Newsletter Navigation – Fall/Winter 2015

The following links will open each blog post in a new window. All of the articles can also be found on the Blog.

Office News & Events:


Weather & Forecasting:

June 24-25 Raccoon River Flooding Review

Blog post by Kenny Podrazik – NWS Des Moines

Figure 1


Figure 2

Two periods of storms affected central Iowa during a 24-hour period from June 24 to June 25, 2015.  The first round of storms occurred during the morning hours on June 24 that affected portions of Iowa along and south of Highway 20. This was the “primer” for significant flash flooding and river flooding that would result from the second round of storms to affect the same area later that evening.  The second round of thunderstorms began to develop over west-central Iowa late in the afternoon and quickly became severe by the early evening. The first Severe Thunderstorm Warning (Figure 1) issued by the National Weather Service in Des Moines was at 6:20 p.m. CDT on June 24 for Guthrie and Dallas Counties.  The final Severe Thunderstorm Warning (Figure 2) expired at 1:50 a.m. CDT on June 25 for Marion and Jasper Counties.  There were multiple reports of large hail that ranged from the size of a quarter (one inch) to hen egg (two inches) throughout the night. Winds to 60 mph caused numerous trees to become damaged and there was even a report of an 80 mph wind gust in Guthrie County early in the evening.  Extremely heavy rain brought widespread flash flooding from west-central Iowa to southeast Iowa, including the Des Moines Metro, late in the evening into the overnight hours Thursday morning. The video below shows the entire second round of storms unfold on radar from the first development of a thunderstorm around 6 p.m. CDT on June 24 to the final drop ending around 2 a.m. CDT on June 25.

Widespread rainfall amounts of three to seven inches were reported after the event, with the highest report of 7.25” near Dawson, Iowa in northwest Dallas County.  From Bagley to Jamaica, Iowa, radar estimated near nine inches of rain fell within this area of the upper reaches of the Raccoon River Basin. The majority of the heaviest rain fell within the Raccoon River Basin (Figure 3).  As a result, major to near record flooding occurred along the Raccoon and Des Moines River Basins, including several tributaries (Figure 4).  In fact, the Walnut Creek recorded its highest crest ever at two river gauge locations. The Clive I-80/35 (CLVI4) and Des Moines 63rd Street (DOSI4) gauges crested at 13.41 feet and 18.82 feet respectively, both breaking the previous records set back on August 9, 2010.  Near record flooding occurred on portions of the Raccoon River, with Van Meter (VNMI4), Des Moines Highway 28 (DMWI4) (Figure 5), and Des Moine Fleur Drive (DEMI4) all cresting at their third highest crest in history. All the flooding on the Des Moines and Raccoon subsided by June 29, 2015.

Storm Total Radar Estimated Precipitation ending 7 am June 25, 2015. The yellow oval received 6-9 inches of rainfall in the headwaters of the Raccoon River Basin.

Figure 3: Storm total radar estimated precipitation ending 7 am June 25, 2015. The yellow oval received 6-9 inches of rainfall in the headwaters of the Raccoon River Basin.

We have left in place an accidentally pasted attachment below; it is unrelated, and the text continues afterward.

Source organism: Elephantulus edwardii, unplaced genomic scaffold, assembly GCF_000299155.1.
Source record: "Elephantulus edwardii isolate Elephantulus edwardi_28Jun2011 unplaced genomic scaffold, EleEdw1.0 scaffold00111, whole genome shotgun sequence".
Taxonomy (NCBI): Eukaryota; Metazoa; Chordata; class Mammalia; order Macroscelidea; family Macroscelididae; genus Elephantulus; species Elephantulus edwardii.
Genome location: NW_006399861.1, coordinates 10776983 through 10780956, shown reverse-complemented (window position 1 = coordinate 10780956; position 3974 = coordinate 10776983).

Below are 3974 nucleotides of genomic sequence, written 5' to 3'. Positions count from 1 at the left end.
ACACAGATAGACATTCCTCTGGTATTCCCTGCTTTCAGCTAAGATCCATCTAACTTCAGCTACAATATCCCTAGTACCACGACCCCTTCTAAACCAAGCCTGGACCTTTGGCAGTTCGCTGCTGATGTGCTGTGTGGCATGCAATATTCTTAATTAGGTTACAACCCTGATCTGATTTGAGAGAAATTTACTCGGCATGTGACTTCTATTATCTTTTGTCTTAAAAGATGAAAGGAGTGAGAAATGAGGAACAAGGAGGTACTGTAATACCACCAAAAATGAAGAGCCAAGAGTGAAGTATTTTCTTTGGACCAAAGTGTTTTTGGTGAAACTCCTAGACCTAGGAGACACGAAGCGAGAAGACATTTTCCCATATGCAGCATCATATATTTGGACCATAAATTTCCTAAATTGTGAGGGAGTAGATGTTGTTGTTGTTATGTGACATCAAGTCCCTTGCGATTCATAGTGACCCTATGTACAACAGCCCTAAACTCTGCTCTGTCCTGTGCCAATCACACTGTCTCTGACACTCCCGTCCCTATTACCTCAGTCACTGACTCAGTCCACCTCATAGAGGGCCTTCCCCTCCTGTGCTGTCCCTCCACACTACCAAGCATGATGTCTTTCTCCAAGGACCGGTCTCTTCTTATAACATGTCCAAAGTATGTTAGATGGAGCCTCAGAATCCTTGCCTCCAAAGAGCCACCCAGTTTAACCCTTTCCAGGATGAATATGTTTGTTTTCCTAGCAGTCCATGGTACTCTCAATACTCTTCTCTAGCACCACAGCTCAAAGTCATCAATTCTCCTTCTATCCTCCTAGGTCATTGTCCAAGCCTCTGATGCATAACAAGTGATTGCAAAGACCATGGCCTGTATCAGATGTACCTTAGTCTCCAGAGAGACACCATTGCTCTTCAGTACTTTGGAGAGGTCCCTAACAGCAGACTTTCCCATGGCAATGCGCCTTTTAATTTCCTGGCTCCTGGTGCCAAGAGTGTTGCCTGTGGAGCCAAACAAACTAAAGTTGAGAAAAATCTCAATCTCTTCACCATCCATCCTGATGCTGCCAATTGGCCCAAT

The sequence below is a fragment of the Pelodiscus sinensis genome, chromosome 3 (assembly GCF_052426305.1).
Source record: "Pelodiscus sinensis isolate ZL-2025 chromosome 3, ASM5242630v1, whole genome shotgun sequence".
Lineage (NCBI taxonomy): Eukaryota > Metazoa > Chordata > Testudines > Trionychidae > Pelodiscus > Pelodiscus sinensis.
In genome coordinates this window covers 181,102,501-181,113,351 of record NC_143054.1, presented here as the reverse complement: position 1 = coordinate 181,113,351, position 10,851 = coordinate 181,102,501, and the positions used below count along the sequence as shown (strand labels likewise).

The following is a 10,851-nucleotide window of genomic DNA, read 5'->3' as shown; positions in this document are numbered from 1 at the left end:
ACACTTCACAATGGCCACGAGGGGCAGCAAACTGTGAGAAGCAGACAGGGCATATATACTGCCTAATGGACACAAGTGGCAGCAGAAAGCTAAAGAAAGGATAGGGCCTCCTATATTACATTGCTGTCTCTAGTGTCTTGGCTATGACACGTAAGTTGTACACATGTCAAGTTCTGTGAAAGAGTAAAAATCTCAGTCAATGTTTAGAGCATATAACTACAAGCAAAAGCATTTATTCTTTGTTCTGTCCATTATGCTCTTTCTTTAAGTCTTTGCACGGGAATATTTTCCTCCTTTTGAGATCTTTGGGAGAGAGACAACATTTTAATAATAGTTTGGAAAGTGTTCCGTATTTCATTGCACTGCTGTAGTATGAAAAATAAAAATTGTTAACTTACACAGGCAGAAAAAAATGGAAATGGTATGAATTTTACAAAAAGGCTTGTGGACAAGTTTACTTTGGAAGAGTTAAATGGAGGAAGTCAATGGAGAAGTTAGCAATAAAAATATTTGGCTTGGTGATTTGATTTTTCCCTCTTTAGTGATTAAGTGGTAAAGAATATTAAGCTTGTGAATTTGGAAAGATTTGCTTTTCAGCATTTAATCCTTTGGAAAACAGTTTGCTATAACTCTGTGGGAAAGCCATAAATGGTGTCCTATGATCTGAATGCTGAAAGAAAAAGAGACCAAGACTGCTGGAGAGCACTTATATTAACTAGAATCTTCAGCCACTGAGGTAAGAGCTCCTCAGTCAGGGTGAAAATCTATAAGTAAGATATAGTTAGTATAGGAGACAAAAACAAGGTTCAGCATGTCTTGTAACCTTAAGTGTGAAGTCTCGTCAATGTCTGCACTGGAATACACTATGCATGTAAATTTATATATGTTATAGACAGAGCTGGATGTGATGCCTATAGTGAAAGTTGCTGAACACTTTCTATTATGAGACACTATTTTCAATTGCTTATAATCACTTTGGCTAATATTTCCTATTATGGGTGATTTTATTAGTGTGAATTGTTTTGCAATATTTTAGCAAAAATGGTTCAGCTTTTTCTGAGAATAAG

June 2015 crests along central Iowa Rivers.

Figure 4: June 2015 crests along central Iowa Rivers.

Figure 3: Hydrograph of the Raccoon River at Des Moines Highway 28 shows it crested just above major flood stage (purple) on June 26, 2015.

Figure 5: Hydrograph of the Raccoon River at Des Moines Highway 28 shows it crested just above major flood stage (purple horizontal line) on June 26, 2015.

Summer Weather Review

By Craig Cogil, Senior Forecaster


Temperatures across Iowa were generally favorable this summer with limited bouts of heat and, in most instances, readings at or below normal. Departures were generally one to two degrees below normal with the largest departures along the Highway 30 corridor. The warmest reading in Iowa during the summer was 99 degrees in Sioux City on June 9. This year was the second year in a row that no summertime 100 degree readings were recorded in the state. Otherwise, temperatures were at or below normal for long stretches, especially in early July and again in mid to late August.

 Summer temperature departure from across Iowa – generally slightly cooler than normal

Summer temperature departure from across Iowa – generally slightly cooler than normal.


Moisture was more than sufficient for much of the state during the summer. The exception was across northeast Iowa where deficiencies were common for much of the growing season. Abnormally dry conditions did creep into the northeast by the second half of the summer but the area still received enough rain to keep widespread drought conditions from developing. Farther south and west, thunderstorms were more common with localized heavy rain from June into August. A couple of events produced flash flooding in and around the Des Moines metro area as well as far south Iowa near the Missouri border. Rainfall frequency did decrease into August, but remained common enough to support crop maturation.

Summer rainfall departures – Drier in the far northeast, quite wet south half.